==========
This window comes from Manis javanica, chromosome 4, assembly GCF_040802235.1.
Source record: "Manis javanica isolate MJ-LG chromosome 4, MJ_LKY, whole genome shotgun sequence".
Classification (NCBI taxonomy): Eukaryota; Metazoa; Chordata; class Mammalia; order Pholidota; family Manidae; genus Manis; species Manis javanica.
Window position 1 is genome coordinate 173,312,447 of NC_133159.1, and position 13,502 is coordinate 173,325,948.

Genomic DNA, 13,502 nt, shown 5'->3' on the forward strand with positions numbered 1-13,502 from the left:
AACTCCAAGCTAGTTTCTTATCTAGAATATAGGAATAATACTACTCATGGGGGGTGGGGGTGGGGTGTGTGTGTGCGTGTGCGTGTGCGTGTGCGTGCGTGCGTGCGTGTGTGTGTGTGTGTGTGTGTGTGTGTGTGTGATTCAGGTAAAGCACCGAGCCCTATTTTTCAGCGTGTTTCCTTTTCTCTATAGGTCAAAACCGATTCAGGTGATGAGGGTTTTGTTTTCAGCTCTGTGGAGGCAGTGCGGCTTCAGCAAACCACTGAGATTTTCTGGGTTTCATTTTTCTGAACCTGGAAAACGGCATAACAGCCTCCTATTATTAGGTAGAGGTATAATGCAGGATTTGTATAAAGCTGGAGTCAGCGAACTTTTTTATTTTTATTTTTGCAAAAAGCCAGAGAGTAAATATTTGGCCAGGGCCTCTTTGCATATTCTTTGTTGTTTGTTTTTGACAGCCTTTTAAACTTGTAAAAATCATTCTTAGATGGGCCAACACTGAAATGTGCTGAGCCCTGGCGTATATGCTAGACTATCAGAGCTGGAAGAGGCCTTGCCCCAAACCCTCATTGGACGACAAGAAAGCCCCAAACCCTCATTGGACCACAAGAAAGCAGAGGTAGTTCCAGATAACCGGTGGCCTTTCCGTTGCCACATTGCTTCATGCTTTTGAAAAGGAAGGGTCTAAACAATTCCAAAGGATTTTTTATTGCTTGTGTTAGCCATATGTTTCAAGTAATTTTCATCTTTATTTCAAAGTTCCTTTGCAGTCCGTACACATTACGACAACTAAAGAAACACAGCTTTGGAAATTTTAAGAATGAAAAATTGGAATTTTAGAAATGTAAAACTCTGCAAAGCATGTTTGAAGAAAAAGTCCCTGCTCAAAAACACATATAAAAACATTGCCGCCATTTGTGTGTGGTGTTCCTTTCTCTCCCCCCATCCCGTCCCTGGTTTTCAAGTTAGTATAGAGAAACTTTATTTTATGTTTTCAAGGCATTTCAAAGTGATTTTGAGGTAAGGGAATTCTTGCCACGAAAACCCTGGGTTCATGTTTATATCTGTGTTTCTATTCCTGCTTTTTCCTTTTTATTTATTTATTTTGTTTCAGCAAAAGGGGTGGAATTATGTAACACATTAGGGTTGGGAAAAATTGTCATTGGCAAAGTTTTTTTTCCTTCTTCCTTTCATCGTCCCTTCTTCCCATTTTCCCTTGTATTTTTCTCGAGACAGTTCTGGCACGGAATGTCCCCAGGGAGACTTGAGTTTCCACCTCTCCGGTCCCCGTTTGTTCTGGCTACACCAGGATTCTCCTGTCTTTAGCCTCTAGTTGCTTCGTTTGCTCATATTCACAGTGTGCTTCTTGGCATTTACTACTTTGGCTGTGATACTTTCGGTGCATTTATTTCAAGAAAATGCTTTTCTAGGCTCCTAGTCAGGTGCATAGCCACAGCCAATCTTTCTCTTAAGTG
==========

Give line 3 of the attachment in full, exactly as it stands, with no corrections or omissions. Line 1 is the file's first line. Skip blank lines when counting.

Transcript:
Classification (NCBI taxonomy): Eukaryota; Metazoa; Chordata; class Mammalia; order Pholidota; family Manidae; genus Manis; species Manis javanica.